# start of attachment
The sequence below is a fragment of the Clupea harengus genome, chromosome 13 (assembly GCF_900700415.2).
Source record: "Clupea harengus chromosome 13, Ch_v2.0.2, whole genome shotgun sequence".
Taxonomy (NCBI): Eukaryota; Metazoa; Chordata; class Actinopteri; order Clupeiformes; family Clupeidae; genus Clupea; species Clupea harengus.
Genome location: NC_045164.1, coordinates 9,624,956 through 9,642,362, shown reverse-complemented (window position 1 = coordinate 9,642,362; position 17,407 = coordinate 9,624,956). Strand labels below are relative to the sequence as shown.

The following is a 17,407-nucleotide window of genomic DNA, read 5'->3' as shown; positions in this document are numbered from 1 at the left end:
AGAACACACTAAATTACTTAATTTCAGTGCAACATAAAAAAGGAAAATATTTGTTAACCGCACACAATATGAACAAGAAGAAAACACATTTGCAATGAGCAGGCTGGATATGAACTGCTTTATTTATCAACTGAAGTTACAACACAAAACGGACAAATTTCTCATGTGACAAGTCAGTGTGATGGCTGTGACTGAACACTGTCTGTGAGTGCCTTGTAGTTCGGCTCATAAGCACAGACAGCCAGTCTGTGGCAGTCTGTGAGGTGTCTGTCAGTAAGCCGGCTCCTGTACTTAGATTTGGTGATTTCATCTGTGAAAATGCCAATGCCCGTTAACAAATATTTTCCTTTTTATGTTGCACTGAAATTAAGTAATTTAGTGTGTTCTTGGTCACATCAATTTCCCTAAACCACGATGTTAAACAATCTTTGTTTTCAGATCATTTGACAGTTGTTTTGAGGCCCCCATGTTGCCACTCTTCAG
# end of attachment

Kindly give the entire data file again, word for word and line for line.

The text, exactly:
The sequence below is a fragment of the Clupea harengus genome, chromosome 13 (assembly GCF_900700415.2).
Source record: "Clupea harengus chromosome 13, Ch_v2.0.2, whole genome shotgun sequence".
Taxonomy (NCBI): Eukaryota; Metazoa; Chordata; class Actinopteri; order Clupeiformes; family Clupeidae; genus Clupea; species Clupea harengus.
Genome location: NC_045164.1, coordinates 9,624,956 through 9,642,362, shown reverse-complemented (window position 1 = coordinate 9,642,362; position 17,407 = coordinate 9,624,956). Strand labels below are relative to the sequence as shown.

The following is a 17,407-nucleotide window of genomic DNA, read 5'->3' as shown; positions in this document are numbered from 1 at the left end:
AGAACACACTAAATTACTTAATTTCAGTGCAACATAAAAAAGGAAAATATTTGTTAACCGCACACAATATGAACAAGAAGAAAACACATTTGCAATGAGCAGGCTGGATATGAACTGCTTTATTTATCAACTGAAGTTACAACACAAAACGGACAAATTTCTCATGTGACAAGTCAGTGTGATGGCTGTGACTGAACACTGTCTGTGAGTGCCTTGTAGTTCGGCTCATAAGCACAGACAGCCAGTCTGTGGCAGTCTGTGAGGTGTCTGTCAGTAAGCCGGCTCCTGTACTTAGATTTGGTGATTTCATCTGTGAAAATGCCAATGCCCGTTAACAAATATTTTCCTTTTTATGTTGCACTGAAATTAAGTAATTTAGTGTGTTCTTGGTCACATCAATTTCCCTAAACCACGATGTTAAACAATCTTTGTTTTCAGATCATTTGACAGTTGTTTTGAGGCCCCCATGTTGCCACTCTTCAG